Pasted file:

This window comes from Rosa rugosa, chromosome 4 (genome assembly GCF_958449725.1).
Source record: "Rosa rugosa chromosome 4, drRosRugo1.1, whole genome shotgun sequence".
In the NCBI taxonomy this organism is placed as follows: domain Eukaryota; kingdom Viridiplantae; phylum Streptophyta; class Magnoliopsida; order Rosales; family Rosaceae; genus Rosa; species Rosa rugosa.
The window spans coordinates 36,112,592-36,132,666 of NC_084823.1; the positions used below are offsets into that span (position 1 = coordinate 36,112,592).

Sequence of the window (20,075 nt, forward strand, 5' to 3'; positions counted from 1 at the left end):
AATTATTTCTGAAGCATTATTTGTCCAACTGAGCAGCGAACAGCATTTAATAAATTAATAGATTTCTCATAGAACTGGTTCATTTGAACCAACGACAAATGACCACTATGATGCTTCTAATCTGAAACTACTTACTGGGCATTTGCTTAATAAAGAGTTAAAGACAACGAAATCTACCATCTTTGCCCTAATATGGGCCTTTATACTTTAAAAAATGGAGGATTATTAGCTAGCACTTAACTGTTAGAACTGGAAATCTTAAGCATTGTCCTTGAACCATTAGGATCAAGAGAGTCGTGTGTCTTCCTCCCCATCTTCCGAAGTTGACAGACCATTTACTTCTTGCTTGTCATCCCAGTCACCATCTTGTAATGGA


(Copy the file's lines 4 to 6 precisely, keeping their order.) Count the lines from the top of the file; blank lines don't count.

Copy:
The window spans coordinates 36,112,592-36,132,666 of NC_084823.1; the positions used below are offsets into that span (position 1 = coordinate 36,112,592).

Sequence of the window (20,075 nt, forward strand, 5' to 3'; positions counted from 1 at the left end):
AATTATTTCTGAAGCATTATTTGTCCAACTGAGCAGCGAACAGCATTTAATAAATTAATAGATTTCTCATAGAACTGGTTCATTTGAACCAACGACAAATGACCACTATGATGCTTCTAATCTGAAACTACTTACTGGGCATTTGCTTAATAAAGAGTTAAAGACAACGAAATCTACCATCTTTGCCCTAATATGGGCCTTTATACTTTAAAAAATGGAGGATTATTAGCTAGCACTTAACTGTTAGAACTGGAAATCTTAAGCATTGTCCTTGAACCATTAGGATCAAGAGAGTCGTGTGTCTTCCTCCCCATCTTCCGAAGTTGACAGACCATTTACTTCTTGCTTGTCATCCCAGTCACCATCTTGTAATGGA